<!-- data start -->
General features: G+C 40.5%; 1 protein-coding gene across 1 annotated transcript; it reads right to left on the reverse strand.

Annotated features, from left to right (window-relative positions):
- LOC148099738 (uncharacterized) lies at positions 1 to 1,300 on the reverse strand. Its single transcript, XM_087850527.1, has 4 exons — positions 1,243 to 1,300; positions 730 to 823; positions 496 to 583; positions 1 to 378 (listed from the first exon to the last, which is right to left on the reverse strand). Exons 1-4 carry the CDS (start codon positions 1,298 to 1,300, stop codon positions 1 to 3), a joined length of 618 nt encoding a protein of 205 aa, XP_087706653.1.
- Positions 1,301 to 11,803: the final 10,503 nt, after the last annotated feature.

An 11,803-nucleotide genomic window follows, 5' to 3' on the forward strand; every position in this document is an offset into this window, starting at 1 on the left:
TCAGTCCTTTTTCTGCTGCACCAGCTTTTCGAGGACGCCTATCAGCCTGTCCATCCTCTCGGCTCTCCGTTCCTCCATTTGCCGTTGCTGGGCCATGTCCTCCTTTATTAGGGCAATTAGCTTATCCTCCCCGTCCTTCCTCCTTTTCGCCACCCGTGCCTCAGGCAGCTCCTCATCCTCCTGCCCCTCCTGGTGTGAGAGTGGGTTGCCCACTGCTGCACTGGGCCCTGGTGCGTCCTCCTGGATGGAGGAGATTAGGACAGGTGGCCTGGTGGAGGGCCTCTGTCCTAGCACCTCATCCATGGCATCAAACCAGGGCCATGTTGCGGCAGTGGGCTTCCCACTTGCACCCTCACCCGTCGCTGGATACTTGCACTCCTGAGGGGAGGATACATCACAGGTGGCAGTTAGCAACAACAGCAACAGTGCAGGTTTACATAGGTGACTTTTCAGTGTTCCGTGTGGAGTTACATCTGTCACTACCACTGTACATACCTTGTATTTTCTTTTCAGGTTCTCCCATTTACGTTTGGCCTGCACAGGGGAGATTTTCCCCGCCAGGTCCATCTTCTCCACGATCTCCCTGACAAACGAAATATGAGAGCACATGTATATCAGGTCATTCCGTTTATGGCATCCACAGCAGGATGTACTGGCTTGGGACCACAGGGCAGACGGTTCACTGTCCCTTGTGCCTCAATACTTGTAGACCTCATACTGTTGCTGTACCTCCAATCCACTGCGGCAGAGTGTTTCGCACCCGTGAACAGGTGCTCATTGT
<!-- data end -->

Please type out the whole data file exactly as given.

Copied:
General features: G+C 40.5%; 1 protein-coding gene across 1 annotated transcript; it reads right to left on the reverse strand.

Annotated features, from left to right (window-relative positions):
- LOC148099738 (uncharacterized) lies at positions 1 to 1,300 on the reverse strand. Its single transcript, XM_087850527.1, has 4 exons — positions 1,243 to 1,300; positions 730 to 823; positions 496 to 583; positions 1 to 378 (listed from the first exon to the last, which is right to left on the reverse strand). Exons 1-4 carry the CDS (start codon positions 1,298 to 1,300, stop codon positions 1 to 3), a joined length of 618 nt encoding a protein of 205 aa, XP_087706653.1.
- Positions 1,301 to 11,803: the final 10,503 nt, after the last annotated feature.

An 11,803-nucleotide genomic window follows, 5' to 3' on the forward strand; every position in this document is an offset into this window, starting at 1 on the left:
TCAGTCCTTTTTCTGCTGCACCAGCTTTTCGAGGACGCCTATCAGCCTGTCCATCCTCTCGGCTCTCCGTTCCTCCATTTGCCGTTGCTGGGCCATGTCCTCCTTTATTAGGGCAATTAGCTTATCCTCCCCGTCCTTCCTCCTTTTCGCCACCCGTGCCTCAGGCAGCTCCTCATCCTCCTGCCCCTCCTGGTGTGAGAGTGGGTTGCCCACTGCTGCACTGGGCCCTGGTGCGTCCTCCTGGATGGAGGAGATTAGGACAGGTGGCCTGGTGGAGGGCCTCTGTCCTAGCACCTCATCCATGGCATCAAACCAGGGCCATGTTGCGGCAGTGGGCTTCCCACTTGCACCCTCACCCGTCGCTGGATACTTGCACTCCTGAGGGGAGGATACATCACAGGTGGCAGTTAGCAACAACAGCAACAGTGCAGGTTTACATAGGTGACTTTTCAGTGTTCCGTGTGGAGTTACATCTGTCACTACCACTGTACATACCTTGTATTTTCTTTTCAGGTTCTCCCATTTACGTTTGGCCTGCACAGGGGAGATTTTCCCCGCCAGGTCCATCTTCTCCACGATCTCCCTGACAAACGAAATATGAGAGCACATGTATATCAGGTCATTCCGTTTATGGCATCCACAGCAGGATGTACTGGCTTGGGACCACAGGGCAGACGGTTCACTGTCCCTTGTGCCTCAATACTTGTAGACCTCATACTGTTGCTGTACCTCCAATCCACTGCGGCAGAGTGTTTCGCACCCGTGAACAGGTGCTCATTGT